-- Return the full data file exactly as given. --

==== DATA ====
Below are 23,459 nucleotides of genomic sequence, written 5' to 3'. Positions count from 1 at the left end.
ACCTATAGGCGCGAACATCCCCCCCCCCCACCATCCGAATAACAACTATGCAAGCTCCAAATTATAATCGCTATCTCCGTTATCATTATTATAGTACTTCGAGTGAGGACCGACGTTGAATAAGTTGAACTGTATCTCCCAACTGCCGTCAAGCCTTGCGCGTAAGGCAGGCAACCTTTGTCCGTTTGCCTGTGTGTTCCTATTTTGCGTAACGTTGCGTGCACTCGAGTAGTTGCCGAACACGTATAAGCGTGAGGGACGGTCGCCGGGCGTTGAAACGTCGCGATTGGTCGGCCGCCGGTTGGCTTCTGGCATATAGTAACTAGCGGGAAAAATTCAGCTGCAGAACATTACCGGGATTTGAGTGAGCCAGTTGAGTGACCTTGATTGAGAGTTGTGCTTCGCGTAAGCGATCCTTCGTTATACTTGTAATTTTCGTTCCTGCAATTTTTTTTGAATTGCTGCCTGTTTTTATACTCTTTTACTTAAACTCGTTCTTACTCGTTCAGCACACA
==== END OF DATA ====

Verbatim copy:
Below are 23,459 nucleotides of genomic sequence, written 5' to 3'. Positions count from 1 at the left end.
ACCTATAGGCGCGAACATCCCCCCCCCCCACCATCCGAATAACAACTATGCAAGCTCCAAATTATAATCGCTATCTCCGTTATCATTATTATAGTACTTCGAGTGAGGACCGACGTTGAATAAGTTGAACTGTATCTCCCAACTGCCGTCAAGCCTTGCGCGTAAGGCAGGCAACCTTTGTCCGTTTGCCTGTGTGTTCCTATTTTGCGTAACGTTGCGTGCACTCGAGTAGTTGCCGAACACGTATAAGCGTGAGGGACGGTCGCCGGGCGTTGAAACGTCGCGATTGGTCGGCCGCCGGTTGGCTTCTGGCATATAGTAACTAGCGGGAAAAATTCAGCTGCAGAACATTACCGGGATTTGAGTGAGCCAGTTGAGTGACCTTGATTGAGAGTTGTGCTTCGCGTAAGCGATCCTTCGTTATACTTGTAATTTTCGTTCCTGCAATTTTTTTTGAATTGCTGCCTGTTTTTATACTCTTTTACTTAAACTCGTTCTTACTCGTTCAGCACACA